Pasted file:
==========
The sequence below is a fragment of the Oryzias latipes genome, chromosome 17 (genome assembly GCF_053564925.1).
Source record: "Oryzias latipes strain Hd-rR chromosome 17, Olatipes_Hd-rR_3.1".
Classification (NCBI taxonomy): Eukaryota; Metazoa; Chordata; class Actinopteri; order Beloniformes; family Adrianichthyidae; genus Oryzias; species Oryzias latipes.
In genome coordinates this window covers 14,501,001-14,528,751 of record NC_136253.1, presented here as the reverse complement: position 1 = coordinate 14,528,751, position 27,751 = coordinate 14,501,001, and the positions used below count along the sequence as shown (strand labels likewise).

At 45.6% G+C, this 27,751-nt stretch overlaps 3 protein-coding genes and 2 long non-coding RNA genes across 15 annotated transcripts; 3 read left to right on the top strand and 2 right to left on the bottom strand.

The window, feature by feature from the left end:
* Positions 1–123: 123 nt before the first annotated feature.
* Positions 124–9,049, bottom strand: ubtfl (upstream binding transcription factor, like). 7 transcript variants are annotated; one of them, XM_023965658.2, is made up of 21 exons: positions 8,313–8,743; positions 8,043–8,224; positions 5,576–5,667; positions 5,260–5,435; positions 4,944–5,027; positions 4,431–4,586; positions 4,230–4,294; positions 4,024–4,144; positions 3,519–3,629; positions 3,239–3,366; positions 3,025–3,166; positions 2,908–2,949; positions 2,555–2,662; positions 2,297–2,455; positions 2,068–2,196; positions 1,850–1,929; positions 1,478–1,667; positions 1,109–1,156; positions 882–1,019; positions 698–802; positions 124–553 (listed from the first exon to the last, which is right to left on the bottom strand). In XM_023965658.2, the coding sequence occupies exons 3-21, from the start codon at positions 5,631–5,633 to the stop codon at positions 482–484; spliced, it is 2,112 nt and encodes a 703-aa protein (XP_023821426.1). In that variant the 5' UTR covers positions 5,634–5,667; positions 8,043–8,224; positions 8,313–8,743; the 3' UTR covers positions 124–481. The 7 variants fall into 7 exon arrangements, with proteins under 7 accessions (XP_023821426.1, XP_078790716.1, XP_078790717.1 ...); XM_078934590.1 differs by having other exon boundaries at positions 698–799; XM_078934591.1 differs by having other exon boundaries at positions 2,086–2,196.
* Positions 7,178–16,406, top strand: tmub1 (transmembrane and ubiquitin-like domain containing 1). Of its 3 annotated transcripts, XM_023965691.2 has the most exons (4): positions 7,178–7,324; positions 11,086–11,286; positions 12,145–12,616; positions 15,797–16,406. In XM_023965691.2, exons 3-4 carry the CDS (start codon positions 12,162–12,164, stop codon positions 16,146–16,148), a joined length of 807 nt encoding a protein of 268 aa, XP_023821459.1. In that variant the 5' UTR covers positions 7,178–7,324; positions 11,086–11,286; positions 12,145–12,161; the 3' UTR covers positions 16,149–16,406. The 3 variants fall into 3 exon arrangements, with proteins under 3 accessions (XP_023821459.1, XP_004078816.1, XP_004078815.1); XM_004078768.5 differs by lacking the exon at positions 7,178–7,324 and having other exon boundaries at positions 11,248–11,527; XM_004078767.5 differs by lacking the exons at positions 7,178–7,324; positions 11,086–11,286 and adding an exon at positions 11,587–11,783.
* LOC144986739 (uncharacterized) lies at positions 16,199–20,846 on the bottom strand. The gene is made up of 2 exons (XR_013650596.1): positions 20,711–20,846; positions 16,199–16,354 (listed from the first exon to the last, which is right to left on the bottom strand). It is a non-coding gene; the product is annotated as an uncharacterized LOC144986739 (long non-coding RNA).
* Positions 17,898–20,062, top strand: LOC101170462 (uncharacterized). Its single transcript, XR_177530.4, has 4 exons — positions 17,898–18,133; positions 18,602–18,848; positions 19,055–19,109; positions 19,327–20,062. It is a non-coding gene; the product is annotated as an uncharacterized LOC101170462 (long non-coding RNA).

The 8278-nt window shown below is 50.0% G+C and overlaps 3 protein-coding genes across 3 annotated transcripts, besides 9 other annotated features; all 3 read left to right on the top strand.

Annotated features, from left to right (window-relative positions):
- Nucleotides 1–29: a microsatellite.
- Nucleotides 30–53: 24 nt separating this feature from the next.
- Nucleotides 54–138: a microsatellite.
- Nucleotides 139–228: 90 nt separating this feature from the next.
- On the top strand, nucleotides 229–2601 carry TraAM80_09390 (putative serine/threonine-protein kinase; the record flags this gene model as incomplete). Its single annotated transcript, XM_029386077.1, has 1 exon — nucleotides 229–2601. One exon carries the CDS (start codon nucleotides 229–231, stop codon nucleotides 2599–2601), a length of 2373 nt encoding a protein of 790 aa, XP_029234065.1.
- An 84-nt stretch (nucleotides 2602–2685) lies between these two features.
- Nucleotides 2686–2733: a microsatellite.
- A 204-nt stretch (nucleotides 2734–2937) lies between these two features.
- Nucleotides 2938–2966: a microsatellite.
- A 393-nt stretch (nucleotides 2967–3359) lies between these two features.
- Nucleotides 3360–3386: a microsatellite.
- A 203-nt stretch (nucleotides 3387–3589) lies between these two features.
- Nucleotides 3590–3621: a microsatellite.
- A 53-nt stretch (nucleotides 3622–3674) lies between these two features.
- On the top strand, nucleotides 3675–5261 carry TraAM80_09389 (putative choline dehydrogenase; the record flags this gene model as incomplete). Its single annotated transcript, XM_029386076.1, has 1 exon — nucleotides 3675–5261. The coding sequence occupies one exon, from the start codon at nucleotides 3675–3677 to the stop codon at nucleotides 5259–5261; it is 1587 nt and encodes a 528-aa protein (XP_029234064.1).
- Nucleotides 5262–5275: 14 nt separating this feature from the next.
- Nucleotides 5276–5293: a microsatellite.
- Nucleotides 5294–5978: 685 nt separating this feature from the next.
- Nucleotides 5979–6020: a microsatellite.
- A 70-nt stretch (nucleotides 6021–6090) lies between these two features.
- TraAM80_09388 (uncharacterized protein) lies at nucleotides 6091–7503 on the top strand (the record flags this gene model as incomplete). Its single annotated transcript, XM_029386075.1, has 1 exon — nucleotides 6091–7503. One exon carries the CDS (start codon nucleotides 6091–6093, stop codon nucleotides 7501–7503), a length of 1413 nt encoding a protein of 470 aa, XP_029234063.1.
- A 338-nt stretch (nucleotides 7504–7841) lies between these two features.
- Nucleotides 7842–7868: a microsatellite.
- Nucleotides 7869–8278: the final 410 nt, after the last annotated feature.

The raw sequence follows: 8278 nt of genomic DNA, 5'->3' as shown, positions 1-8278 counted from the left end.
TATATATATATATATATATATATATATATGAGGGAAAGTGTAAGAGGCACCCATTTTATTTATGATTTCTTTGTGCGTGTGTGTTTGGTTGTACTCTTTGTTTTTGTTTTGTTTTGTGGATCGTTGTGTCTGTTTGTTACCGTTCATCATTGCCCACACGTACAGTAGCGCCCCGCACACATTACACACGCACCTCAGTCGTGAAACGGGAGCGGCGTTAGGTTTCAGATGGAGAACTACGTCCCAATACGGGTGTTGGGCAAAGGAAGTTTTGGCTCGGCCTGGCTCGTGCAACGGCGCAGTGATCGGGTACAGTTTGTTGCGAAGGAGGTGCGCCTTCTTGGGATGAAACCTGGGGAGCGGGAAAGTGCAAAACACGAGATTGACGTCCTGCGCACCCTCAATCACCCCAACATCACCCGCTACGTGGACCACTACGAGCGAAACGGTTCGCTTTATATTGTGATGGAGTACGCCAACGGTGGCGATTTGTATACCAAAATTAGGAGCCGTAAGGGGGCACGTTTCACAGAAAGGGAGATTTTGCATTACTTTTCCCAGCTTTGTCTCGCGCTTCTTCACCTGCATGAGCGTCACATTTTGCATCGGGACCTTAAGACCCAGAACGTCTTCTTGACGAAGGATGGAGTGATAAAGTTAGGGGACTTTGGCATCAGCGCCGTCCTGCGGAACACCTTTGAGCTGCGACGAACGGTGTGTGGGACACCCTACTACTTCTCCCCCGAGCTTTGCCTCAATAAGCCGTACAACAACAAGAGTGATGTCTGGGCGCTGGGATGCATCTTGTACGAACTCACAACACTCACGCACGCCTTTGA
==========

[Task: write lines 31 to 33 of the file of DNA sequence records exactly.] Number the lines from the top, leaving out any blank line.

- Nucleotides 5294–5978: 685 nt separating this feature from the next.
- Nucleotides 5979–6020: a microsatellite.
- A 70-nt stretch (nucleotides 6021–6090) lies between these two features.